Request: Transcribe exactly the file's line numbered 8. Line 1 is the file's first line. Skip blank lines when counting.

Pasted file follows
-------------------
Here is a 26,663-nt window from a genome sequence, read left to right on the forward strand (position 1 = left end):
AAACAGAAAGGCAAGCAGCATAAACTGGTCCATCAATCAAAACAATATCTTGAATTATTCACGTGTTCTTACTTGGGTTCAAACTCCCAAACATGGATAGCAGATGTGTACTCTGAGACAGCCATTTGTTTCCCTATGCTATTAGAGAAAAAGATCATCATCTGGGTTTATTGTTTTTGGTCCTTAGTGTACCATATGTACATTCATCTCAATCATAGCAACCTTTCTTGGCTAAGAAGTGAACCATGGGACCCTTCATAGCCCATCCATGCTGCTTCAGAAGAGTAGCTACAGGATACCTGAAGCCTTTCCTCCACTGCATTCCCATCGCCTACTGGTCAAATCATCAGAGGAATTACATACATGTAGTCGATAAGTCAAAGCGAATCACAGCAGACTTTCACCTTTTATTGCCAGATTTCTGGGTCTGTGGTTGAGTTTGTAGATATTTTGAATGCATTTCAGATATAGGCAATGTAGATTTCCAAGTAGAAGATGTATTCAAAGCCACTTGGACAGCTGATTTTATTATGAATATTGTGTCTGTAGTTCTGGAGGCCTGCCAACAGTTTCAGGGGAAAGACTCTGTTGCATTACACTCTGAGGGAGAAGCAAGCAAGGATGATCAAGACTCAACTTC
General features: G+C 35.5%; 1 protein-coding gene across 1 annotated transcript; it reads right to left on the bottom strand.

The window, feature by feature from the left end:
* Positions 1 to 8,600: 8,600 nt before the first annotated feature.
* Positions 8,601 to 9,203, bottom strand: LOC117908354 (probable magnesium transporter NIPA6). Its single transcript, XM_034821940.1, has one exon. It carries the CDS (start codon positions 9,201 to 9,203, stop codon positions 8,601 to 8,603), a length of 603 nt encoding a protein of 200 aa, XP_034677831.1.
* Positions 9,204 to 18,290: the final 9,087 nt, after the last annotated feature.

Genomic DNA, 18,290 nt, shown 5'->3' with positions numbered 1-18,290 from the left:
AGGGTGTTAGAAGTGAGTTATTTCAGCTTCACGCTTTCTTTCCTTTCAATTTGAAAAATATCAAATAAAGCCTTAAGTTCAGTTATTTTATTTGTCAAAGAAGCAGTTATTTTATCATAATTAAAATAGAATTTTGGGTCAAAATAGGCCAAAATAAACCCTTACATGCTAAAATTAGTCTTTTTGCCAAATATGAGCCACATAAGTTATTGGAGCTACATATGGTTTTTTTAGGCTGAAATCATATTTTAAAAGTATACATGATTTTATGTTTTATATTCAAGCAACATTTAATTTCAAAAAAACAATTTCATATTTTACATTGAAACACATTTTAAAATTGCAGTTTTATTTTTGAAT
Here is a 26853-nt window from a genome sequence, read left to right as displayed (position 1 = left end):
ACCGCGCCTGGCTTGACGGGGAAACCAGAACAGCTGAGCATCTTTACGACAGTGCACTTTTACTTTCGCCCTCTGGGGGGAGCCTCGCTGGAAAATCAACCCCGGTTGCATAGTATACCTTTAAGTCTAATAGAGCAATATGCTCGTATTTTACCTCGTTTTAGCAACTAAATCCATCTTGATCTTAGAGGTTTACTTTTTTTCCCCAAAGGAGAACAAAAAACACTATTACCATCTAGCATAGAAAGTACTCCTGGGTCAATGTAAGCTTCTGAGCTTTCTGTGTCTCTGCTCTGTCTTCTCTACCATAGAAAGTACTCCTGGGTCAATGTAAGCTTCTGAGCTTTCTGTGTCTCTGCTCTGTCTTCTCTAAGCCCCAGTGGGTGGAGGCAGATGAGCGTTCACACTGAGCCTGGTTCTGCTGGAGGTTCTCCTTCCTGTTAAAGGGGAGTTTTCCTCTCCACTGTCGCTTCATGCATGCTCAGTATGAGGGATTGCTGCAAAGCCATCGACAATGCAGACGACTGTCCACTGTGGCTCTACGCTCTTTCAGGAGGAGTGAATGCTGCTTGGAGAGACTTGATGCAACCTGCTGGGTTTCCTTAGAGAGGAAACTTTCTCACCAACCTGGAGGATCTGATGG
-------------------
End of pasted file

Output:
Genomic DNA, 18,290 nt, shown 5'->3' with positions numbered 1-18,290 from the left: